Difficulty PG Distance 2.1 to 5 miles Rating: 4-6 Riverside & San Bernardino Season: Fall/Early Winter Season: Late Winter/Spring

Terri Peak (Lake Perris State Recreation Area)


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Lake Perris from Terri Peak
Lake Perris from Terri Peak
Baldy and the San Gabriels from Terri Peak
Baldy and the San Gabriels from Terri Peak

Terri Peak (Lake Perris State Recreation Area)

  • Location: Lake Perris State Recreation Area, between Moreno Valley and Perris, Riverside County.  From the 60 Freeway, take the Moreno Beach Drive exit and head south for a total of 3.2 miles (turn left if you’re coming from Palm Springs; from the west, merge onto Auto Mall Parkway and turn right on Moreno Beach Drive.)  At 3.2 miles, turn left on Vista Del Lago, signed for the park.  At 1.3 miles, after passing the front gate where you pay the $10 per day vehicle use fee*, turn right on Alta Calle (first paved road you’ll come to), go 0.4 miles and turn right on a dirt service road signed for Horse Camp.  Follow it 0.4 miles to a junction where you turn left and park in the corral area. *As of this writing (Feb. 2014), to pay the day use fee, drive about 0.5 miles past the turnoff for the camp, turn left on Transition Road and drive to the kiosk.
  • Agency: Lake Perris State Recreation Area
  • Distance: 3.4 miles
  • Elevation gain: 800 feet
  • Difficulty Rating: PG
  • Suggested time: 2 hours
  • Best season: October – May
  • USGS topo maps: Perris, Sunnymead
  • Recommended gear: hiking poles; sun hat
  • Recommended guidebook: Afoot and Afield: Inland Empire
  • More information: Hike descriptions here; here (loop configuration), Meetup description here; Everytrail report here
  • Rating: 6
0:00 - Trailhead by the horse corral (click thumbnails to see the full sized versions)
0:00 – Trailhead by the horse corral (click thumbnails to see the full sized versions)

Lake Perris is best known for its boating and horseback riding, but the park also features a few hiking trails, the most famous of which is the moderate trip to Terri Peak.  The hike loses a few points due to trash and graffiti on the summit, as well as the proximity to civilization (including the noise of watercraft) but on clear days, Terri Peak offers some of the best views around. If you live or work in the area it’s well worth a visit.

0:05 - Bear right at the four way junction by the water tank and head uphill (times are approximate)
0:05 – Bear right at the four way junction by the water tank and head uphill (times are approximate)

From the corral, follow the service road east. You can shave a minute or two off by bearing left on a single-track that joins the road farther up. At a four-way junction by the water tank, bear right and begin the bulk of the ascent.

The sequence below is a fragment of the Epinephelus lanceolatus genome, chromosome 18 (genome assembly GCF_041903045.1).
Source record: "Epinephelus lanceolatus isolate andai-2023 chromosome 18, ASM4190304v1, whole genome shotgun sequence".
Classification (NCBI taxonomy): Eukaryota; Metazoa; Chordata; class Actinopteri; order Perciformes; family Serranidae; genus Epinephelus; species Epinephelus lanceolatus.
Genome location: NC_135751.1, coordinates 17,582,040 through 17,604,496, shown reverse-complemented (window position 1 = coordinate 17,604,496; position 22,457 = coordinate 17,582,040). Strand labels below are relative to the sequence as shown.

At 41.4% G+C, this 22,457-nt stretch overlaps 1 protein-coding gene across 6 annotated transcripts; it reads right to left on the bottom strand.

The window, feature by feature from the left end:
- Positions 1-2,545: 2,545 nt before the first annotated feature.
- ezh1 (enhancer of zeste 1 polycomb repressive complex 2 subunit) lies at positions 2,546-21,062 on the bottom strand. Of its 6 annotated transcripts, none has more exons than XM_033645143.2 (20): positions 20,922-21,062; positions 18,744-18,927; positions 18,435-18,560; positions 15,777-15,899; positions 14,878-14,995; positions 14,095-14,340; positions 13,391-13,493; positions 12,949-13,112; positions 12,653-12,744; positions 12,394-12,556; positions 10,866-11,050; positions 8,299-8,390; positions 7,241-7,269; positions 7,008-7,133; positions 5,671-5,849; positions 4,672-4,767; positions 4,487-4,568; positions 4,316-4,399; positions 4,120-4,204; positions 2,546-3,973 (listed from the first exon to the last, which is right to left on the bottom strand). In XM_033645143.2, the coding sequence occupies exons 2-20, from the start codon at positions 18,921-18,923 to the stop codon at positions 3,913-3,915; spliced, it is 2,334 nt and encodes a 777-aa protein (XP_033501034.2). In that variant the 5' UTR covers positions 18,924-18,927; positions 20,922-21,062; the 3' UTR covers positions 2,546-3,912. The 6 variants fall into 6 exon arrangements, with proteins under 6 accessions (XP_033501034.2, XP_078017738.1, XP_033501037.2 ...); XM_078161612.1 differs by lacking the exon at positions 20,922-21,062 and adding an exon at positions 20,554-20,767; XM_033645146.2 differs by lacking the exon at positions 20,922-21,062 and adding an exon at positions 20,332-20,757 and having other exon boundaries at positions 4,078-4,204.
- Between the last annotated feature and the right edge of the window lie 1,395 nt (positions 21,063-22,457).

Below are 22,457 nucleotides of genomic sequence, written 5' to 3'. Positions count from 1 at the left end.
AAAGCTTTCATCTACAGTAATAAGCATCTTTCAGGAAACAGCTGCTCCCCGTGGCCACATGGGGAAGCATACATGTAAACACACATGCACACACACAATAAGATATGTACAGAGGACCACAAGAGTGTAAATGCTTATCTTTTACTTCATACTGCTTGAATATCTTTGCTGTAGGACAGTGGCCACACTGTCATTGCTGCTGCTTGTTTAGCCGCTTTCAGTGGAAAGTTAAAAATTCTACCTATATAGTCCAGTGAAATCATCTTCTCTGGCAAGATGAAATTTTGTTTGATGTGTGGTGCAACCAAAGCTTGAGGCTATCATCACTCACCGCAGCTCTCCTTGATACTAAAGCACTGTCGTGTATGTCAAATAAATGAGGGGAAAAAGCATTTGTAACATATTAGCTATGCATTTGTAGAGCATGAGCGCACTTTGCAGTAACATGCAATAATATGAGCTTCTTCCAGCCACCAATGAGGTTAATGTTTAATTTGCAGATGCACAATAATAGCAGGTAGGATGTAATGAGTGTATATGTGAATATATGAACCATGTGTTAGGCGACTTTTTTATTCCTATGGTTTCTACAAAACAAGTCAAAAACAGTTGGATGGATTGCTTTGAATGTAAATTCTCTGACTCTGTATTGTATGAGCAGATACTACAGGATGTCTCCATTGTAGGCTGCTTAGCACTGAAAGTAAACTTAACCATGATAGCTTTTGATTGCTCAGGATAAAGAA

0:19 - Looking north to the San Bernardino Mountains
0:19 – Looking north to the San Bernardino Mountains

The trail heads through a jumble of pink and tan boulders, taking in nice views of Moreno Valley, the San Bernardino Mountains, San Jacinto Peak and the lake. There are a few spots where the trail is a little vague due to hikers and bikers who have cut corners, but every time it splits it soon rejoins.

At 0.9 miles, stay left as another trail joins in from an alternate starting point on Vista Del Lago. You make a steep ascent, reaching a crest at 1.2 miles where the trail drops into a valley. At 1.5 miles, you reach a T-junction where you’ll turn left, making a steep ascent to the summit. Right before you reach the peak, a faint trail branches off; this can be an option for extending the hike into a 6-mile loop.

0:28 - Steep climb after meeting the alternate trail
0:28 – Steep climb after meeting the alternate trail

On the wide, flat summit of Terri Peak, you get an excellent aerial view of Lake Perris. With good visibility, you may see the following mountain ranges: the San Gabriels, Box Springs, Santa Anas, Palomars, Santa Rosas, San Jacintos, San Bernardinos and the Bernasconi Hills.

0:50 - Spur to the summit
0:50 – Spur to the summit

Text and photography copyright 2014 by David W. Lockeretz, all rights reserved. Information and opinions provided are kept current to the best of the author’s ability. All readers hike at their own risk, and should be aware of the possible dangers of hiking, walking and other outdoor activities. By reading this, you agree not to hold the author or publisher of the content on this web site responsible for any injuries or inconveniences that may result from hiking on this trail. Check the informational links provided for up to date trail condition information.

0:53 - Old Saddleback as seen from Terri Peak
0:53 – Old Saddleback as seen from Terri Peak
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